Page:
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Crispbread - an indispensable part of Swedish food culture

Crispbread baking
1911: Crispbread baking. Woman punches holes in the dough with a bread knife. Bjurbäcken, Manskog parish, Värmland. Photo: Nils Keyland / Nordic Museum

Knäckebröd (also known as stove bread) is a fermented hard bread that originated in Sweden. Join Malin Kim as she explores the history of crispbread.

We know for sure that crispbread was part of the Swedish diet already in the Middle Ages. According to some sources (including Wikipedia), crispbread has been baked in present-day Sweden since the 5th century, but I suspect this is a hoax created by dropping the number 1 from "16th century" in a source material that has since been reused.

In the 5th century, rye was hardly found in Sweden, but the dominant cereal was barley. In any case, we can say that our ancestors have been nibbling crispbread for hundreds of years.

The crispbread originated in Värmland, but quickly spread to large parts of the country. As a rule, crispbread is baked from just four ingredients: unsifted rye flour, yeast or sourdough, salt and water. The bread is formed into thin, flat cakes, which are baked quickly at a high temperature. It is usually given a hole pattern using a bread knife or crispbread slicer.

The crispbread gets its name from the fact that in older times it was treated with a crushed cracker or breadcrumb, to make it easier to break into pieces. Traditionally, crispbread also has a large hole in the middle, which is due to the fact that crispbread was a storage bread that was hung on drying racks.

For the Swedish bread culture in large parts of old Sweden, hard or dry, fermented rye bread or rye mix bread are particularly characteristic. These breads, referred to above (p. 177) under the name of stove bread or cracker bread, are round and provided with holes for string or bread sticks. They are folded and rolled out with a view to being hung up to dry without breaking or folding too much. This means that they can be made about 30-40 cm in diameter and about ½ - 2 cm thick. The loaves are cracked with crunch and are usually gnawed or pecked on one side only.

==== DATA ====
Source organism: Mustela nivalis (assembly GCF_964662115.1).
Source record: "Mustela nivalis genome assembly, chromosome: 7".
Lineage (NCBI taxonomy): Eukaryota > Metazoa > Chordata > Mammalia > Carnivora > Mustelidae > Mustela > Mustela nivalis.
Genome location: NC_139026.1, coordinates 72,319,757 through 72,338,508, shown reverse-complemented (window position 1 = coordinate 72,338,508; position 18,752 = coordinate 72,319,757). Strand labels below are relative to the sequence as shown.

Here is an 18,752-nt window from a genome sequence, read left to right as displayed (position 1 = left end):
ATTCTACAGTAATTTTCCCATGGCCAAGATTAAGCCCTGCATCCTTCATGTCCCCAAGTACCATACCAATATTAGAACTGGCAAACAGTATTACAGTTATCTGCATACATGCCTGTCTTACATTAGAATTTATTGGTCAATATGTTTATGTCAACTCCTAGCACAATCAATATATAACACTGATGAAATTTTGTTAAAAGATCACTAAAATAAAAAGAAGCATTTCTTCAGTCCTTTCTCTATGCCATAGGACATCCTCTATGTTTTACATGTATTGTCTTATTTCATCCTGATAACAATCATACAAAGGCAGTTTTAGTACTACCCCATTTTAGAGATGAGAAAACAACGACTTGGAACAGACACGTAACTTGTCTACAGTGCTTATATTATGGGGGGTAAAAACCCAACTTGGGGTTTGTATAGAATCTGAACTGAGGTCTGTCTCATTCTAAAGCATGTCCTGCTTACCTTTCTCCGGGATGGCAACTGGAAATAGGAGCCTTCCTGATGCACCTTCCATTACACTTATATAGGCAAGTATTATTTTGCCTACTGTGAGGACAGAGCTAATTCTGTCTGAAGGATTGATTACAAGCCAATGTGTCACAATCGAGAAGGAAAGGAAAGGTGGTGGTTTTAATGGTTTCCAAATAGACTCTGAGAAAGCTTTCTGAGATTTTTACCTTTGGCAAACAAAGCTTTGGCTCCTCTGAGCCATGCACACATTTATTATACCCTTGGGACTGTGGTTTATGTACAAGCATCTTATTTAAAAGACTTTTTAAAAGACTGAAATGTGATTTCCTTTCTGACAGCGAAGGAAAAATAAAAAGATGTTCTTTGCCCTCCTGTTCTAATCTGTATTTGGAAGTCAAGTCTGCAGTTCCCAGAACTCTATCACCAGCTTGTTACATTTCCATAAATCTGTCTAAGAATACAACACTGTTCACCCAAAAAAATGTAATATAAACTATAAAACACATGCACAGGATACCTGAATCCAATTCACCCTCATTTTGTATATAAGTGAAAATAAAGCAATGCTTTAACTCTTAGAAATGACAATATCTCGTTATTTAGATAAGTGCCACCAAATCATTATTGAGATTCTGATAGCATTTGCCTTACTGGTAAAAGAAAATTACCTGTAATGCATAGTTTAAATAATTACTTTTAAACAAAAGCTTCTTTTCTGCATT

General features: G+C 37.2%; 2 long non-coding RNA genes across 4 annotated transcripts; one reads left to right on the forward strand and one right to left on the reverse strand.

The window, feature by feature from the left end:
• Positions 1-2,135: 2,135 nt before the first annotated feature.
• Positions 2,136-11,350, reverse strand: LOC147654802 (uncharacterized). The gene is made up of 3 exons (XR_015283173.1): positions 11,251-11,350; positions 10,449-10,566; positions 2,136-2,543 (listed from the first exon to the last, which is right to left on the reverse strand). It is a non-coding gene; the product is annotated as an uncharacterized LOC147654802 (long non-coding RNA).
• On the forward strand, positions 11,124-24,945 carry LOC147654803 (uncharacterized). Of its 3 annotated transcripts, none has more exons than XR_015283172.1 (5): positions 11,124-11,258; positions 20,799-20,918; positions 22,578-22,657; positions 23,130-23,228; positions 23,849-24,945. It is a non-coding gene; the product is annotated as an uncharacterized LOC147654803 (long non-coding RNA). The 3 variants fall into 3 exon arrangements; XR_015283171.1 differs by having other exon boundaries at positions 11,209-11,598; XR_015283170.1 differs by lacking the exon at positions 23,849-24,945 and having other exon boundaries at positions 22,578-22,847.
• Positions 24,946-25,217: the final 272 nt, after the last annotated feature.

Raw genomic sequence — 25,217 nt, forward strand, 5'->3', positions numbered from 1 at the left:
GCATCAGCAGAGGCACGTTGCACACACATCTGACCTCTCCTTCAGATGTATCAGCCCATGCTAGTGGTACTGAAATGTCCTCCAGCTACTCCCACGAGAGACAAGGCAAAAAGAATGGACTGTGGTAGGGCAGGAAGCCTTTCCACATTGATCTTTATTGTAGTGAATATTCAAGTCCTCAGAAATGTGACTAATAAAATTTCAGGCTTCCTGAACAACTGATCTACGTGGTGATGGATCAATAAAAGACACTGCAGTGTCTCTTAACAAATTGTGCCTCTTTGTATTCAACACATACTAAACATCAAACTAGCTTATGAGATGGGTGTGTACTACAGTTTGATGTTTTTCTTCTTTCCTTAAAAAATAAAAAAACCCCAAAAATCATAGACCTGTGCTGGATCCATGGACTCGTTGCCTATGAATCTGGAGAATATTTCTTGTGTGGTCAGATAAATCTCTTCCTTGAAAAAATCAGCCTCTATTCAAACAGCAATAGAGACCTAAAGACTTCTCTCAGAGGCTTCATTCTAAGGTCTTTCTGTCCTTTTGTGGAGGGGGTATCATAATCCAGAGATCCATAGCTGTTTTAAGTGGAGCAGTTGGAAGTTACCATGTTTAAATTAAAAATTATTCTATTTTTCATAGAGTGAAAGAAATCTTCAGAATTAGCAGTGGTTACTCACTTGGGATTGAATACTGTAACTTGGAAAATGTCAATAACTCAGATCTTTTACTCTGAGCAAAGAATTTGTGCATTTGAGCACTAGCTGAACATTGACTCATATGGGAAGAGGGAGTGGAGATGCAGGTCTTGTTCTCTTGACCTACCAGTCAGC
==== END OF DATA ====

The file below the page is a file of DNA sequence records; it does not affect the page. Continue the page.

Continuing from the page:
From the ethnologist Åke Campbell's book "The Swedish Bread" from 1950

Due to its low liquid content, it has a very good shelf life, which was particularly important in the old peasant society. In his book History of the Nordic peoples, published in 1555, Olaus Magnus wrote that bread baked at the birth of a child could last until the child's betrothal.

The history of bread
"How to preserve bread all year round in Swedish families", from the book "Travels in various countries of Europe, Asia and Africa" (London, 1824) by Edward Daniel Clarke

The first crispbread bakeries appeared in the mid-19th century and nowadays most of the Swedish crispbread consumption is baked industrially. Swedes eat 4-5 kg of crispbread per person per year, which is more than any other population. 85% of Swedish households have crispbread at home, compared to, for example, 45% in Germany and 8% in France. Crispbread has also become one of Sweden's most exported foods.

In modern times, crispbread has started to be produced in new varieties. In some cases, fine rye flour is mixed into the dough and pure wheat crackers are also used, as well as crispbread flavoured with seeds or spices. Round cakes have also been joined by square and oblong shapes. Common toppings include butter, hard cheese, liver pâté, caviar and spicy sausage. Crispbread is a popular accompaniment to pea soup and herring dishes and is considered an integral part of Swedish cuisine. Without exaggeration, it could be said to be something of a national bread.

Print sources:

Törnblom, Marie et al. (2012), Bread from near and far, Grenadine Book Publishing

Unprinted sources:

Print sources:

Törnblom, Marie et al. (2012), Bröd från när och fjärran, Grenadine bokförlag

Unprinted sources:

Originally published on Cultural memory.

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